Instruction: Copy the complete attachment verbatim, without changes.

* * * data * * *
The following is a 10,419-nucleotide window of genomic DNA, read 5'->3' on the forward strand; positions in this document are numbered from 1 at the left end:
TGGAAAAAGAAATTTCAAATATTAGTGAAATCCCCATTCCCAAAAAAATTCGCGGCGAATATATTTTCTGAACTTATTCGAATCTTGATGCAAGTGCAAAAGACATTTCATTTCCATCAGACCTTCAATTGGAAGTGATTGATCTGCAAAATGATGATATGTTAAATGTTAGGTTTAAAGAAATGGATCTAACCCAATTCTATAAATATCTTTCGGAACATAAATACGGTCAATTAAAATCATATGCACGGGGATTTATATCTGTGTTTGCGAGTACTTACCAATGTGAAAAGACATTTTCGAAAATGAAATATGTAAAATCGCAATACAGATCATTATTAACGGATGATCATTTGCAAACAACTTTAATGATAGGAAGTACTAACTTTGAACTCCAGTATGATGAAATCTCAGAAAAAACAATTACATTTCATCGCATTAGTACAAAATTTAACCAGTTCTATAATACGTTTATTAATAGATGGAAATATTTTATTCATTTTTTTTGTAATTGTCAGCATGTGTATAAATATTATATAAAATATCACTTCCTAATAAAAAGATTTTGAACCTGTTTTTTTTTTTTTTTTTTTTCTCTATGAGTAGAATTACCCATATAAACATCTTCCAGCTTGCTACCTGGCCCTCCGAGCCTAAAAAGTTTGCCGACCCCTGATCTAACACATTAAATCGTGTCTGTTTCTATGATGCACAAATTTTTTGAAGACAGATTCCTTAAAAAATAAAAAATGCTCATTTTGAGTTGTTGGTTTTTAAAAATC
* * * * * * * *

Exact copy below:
The following is a 10,419-nucleotide window of genomic DNA, read 5'->3' on the forward strand; positions in this document are numbered from 1 at the left end:
TGGAAAAAGAAATTTCAAATATTAGTGAAATCCCCATTCCCAAAAAAATTCGCGGCGAATATATTTTCTGAACTTATTCGAATCTTGATGCAAGTGCAAAAGACATTTCATTTCCATCAGACCTTCAATTGGAAGTGATTGATCTGCAAAATGATGATATGTTAAATGTTAGGTTTAAAGAAATGGATCTAACCCAATTCTATAAATATCTTTCGGAACATAAATACGGTCAATTAAAATCATATGCACGGGGATTTATATCTGTGTTTGCGAGTACTTACCAATGTGAAAAGACATTTTCGAAAATGAAATATGTAAAATCGCAATACAGATCATTATTAACGGATGATCATTTGCAAACAACTTTAATGATAGGAAGTACTAACTTTGAACTCCAGTATGATGAAATCTCAGAAAAAACAATTACATTTCATCGCATTAGTACAAAATTTAACCAGTTCTATAATACGTTTATTAATAGATGGAAATATTTTATTCATTTTTTTTGTAATTGTCAGCATGTGTATAAATATTATATAAAATATCACTTCCTAATAAAAAGATTTTGAACCTGTTTTTTTTTTTTTTTTTTTTCTCTATGAGTAGAATTACCCATATAAACATCTTCCAGCTTGCTACCTGGCCCTCCGAGCCTAAAAAGTTTGCCGACCCCTGATCTAACACATTAAATCGTGTCTGTTTCTATGATGCACAAATTTTTTGAAGACAGATTCCTTAAAAAATAAAAAATGCTCATTTTGAGTTGTTGGTTTTTAAAAATC